[Editor’s note: This is the first in a two-part series examining recent coverage of President Obama’s plans for the future of the National Aeronautics and Space Administration. The second part is here.]

Last week, President Obama plotted a major course change for NASA, scrapping the five-year-old Constellation project and its return trip to the moon, shifting responsibility for low-earth orbit transport to the private sector, and setting sights on a manned journey to a near-earth asteroid before a more distant trip to Mars.

In a speech Thursday at Kennedy Space Center in Florida, Obama defended a refined version of a plan that was first floated in February. Critics had complained that the plan lacked a crystallizing mission-destination, would kill jobs in a weak economy, abandoned $10 billion already spent on Constellation, and put the onus on unproven private interests to develop a safe ship to ferry cargo and astronauts to the International Space Station.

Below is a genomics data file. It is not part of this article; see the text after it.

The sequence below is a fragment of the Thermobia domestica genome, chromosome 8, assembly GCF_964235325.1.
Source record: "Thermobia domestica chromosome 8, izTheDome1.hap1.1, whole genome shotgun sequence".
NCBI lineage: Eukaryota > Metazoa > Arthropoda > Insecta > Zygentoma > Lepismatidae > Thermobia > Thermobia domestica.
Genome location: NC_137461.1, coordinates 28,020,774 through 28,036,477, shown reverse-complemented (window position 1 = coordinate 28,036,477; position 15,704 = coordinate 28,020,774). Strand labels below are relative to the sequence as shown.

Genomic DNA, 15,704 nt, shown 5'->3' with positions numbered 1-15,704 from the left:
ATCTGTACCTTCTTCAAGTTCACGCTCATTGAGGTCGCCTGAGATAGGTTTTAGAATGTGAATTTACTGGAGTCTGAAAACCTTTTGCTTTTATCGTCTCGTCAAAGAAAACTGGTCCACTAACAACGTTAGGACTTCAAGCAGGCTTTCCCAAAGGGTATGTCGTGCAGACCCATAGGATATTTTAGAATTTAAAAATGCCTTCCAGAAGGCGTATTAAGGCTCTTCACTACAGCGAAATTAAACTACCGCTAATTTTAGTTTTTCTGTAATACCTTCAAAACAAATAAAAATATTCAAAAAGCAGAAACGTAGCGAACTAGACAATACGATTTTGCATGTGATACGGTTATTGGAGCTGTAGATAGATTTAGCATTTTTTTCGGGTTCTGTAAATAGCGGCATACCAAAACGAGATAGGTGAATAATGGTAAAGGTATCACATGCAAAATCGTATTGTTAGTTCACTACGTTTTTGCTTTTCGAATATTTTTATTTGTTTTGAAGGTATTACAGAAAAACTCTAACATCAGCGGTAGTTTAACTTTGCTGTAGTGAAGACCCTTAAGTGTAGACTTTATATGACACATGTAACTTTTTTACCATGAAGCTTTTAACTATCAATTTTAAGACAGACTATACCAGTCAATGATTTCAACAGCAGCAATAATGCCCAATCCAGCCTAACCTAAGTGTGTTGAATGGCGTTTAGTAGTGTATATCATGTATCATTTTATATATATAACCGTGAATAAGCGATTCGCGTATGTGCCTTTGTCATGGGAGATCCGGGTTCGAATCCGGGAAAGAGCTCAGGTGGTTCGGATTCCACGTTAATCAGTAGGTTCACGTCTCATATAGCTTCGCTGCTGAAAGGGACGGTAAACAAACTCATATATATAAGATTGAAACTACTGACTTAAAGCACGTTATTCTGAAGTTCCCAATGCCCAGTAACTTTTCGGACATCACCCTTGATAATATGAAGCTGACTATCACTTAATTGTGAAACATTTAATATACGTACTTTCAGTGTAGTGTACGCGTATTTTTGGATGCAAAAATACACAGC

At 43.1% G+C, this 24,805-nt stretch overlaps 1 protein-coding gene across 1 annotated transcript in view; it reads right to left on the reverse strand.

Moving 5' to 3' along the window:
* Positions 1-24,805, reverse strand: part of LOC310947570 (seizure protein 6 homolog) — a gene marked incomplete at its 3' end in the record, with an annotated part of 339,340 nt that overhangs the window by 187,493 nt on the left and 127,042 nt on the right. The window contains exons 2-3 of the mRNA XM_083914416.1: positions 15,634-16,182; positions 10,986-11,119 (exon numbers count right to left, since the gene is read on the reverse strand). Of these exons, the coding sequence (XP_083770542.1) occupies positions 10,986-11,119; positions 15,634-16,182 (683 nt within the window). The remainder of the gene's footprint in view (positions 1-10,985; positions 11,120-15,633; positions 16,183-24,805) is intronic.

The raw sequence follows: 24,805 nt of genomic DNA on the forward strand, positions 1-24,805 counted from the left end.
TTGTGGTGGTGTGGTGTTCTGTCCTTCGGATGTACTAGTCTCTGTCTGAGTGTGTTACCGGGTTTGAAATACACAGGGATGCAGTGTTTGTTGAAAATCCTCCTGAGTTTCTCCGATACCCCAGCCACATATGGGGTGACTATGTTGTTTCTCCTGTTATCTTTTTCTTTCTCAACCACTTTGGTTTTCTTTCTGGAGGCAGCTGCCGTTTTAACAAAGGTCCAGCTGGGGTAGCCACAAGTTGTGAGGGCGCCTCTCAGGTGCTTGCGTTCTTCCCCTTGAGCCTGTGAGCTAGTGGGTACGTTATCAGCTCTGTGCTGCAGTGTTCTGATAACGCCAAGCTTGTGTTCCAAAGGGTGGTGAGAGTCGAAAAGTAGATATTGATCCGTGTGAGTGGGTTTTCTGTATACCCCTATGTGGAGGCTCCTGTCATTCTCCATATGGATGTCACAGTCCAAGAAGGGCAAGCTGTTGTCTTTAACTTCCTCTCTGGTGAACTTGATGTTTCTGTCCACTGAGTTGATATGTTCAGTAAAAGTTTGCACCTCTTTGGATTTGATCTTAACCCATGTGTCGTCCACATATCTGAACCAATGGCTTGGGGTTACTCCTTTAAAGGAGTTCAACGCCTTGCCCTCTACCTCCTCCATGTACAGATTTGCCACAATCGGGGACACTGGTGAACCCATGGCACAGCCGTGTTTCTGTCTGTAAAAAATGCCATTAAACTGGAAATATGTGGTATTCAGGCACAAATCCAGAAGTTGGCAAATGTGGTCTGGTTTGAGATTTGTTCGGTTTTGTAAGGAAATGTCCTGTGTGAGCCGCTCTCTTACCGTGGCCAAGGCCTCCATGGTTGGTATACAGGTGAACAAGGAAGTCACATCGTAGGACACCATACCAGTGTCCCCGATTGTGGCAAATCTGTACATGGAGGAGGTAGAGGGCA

Obama’s proposal marks a dramatic shift in the U.S. program for space exploration, worthy of debate. It’s unfortunate, then, but unfortunately not surprising, that some news outlets have turned questions of serious policy into political spaceballs. One week before Obama’s speech, a science reporter at FoxNews.com, who frequently provides a platform for climate change skeptics (examples here, here, here and here), zeroed in on long-standing plans to retire the deteriorating space shuttle this fall, a cost-saving (and perhaps life-saving) move that will force NASA to depend on Russia’s Soyuz spacecraft for transportation to and from the space station.